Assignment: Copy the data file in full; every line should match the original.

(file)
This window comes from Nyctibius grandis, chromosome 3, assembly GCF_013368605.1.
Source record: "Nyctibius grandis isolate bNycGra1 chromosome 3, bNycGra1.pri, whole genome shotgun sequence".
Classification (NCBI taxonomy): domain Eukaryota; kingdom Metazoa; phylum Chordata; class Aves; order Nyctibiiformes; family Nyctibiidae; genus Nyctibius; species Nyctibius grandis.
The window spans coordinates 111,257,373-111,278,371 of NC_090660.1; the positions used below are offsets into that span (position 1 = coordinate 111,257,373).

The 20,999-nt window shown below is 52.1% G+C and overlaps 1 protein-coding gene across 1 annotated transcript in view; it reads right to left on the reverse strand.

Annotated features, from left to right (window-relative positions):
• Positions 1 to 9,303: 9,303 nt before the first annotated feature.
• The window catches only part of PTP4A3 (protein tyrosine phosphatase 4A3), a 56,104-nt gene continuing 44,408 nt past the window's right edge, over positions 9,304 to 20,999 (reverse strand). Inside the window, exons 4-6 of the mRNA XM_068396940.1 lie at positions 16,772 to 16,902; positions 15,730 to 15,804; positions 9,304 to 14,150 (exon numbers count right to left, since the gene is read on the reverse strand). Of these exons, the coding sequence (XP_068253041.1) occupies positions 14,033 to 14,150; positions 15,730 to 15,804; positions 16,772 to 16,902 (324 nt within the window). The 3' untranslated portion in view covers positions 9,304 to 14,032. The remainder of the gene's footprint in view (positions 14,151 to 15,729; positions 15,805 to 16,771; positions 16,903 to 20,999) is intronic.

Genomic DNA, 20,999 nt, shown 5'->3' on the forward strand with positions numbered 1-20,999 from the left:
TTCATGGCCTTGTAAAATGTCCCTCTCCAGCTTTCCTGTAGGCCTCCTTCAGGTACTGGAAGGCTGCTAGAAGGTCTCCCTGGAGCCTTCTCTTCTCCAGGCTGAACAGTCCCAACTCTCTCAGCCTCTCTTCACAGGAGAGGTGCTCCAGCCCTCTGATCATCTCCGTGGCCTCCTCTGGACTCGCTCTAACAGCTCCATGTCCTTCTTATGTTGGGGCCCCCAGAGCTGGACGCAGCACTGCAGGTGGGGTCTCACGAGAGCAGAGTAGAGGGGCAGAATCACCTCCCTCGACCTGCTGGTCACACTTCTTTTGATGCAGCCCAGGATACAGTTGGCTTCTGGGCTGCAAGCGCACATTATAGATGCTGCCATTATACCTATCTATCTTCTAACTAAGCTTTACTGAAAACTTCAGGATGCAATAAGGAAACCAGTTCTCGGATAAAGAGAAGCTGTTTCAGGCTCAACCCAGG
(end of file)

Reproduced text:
This window comes from Nyctibius grandis, chromosome 3, assembly GCF_013368605.1.
Source record: "Nyctibius grandis isolate bNycGra1 chromosome 3, bNycGra1.pri, whole genome shotgun sequence".
Classification (NCBI taxonomy): domain Eukaryota; kingdom Metazoa; phylum Chordata; class Aves; order Nyctibiiformes; family Nyctibiidae; genus Nyctibius; species Nyctibius grandis.
The window spans coordinates 111,257,373-111,278,371 of NC_090660.1; the positions used below are offsets into that span (position 1 = coordinate 111,257,373).

The 20,999-nt window shown below is 52.1% G+C and overlaps 1 protein-coding gene across 1 annotated transcript in view; it reads right to left on the reverse strand.

Annotated features, from left to right (window-relative positions):
• Positions 1 to 9,303: 9,303 nt before the first annotated feature.
• The window catches only part of PTP4A3 (protein tyrosine phosphatase 4A3), a 56,104-nt gene continuing 44,408 nt past the window's right edge, over positions 9,304 to 20,999 (reverse strand). Inside the window, exons 4-6 of the mRNA XM_068396940.1 lie at positions 16,772 to 16,902; positions 15,730 to 15,804; positions 9,304 to 14,150 (exon numbers count right to left, since the gene is read on the reverse strand). Of these exons, the coding sequence (XP_068253041.1) occupies positions 14,033 to 14,150; positions 15,730 to 15,804; positions 16,772 to 16,902 (324 nt within the window). The 3' untranslated portion in view covers positions 9,304 to 14,032. The remainder of the gene's footprint in view (positions 14,151 to 15,729; positions 15,805 to 16,771; positions 16,903 to 20,999) is intronic.

Genomic DNA, 20,999 nt, shown 5'->3' on the forward strand with positions numbered 1-20,999 from the left:
TTCATGGCCTTGTAAAATGTCCCTCTCCAGCTTTCCTGTAGGCCTCCTTCAGGTACTGGAAGGCTGCTAGAAGGTCTCCCTGGAGCCTTCTCTTCTCCAGGCTGAACAGTCCCAACTCTCTCAGCCTCTCTTCACAGGAGAGGTGCTCCAGCCCTCTGATCATCTCCGTGGCCTCCTCTGGACTCGCTCTAACAGCTCCATGTCCTTCTTATGTTGGGGCCCCCAGAGCTGGACGCAGCACTGCAGGTGGGGTCTCACGAGAGCAGAGTAGAGGGGCAGAATCACCTCCCTCGACCTGCTGGTCACACTTCTTTTGATGCAGCCCAGGATACAGTTGGCTTCTGGGCTGCAAGCGCACATTATAGATGCTGCCATTATACCTATCTATCTTCTAACTAAGCTTTACTGAAAACTTCAGGATGCAATAAGGAAACCAGTTCTCGGATAAAGAGAAGCTGTTTCAGGCTCAACCCAGG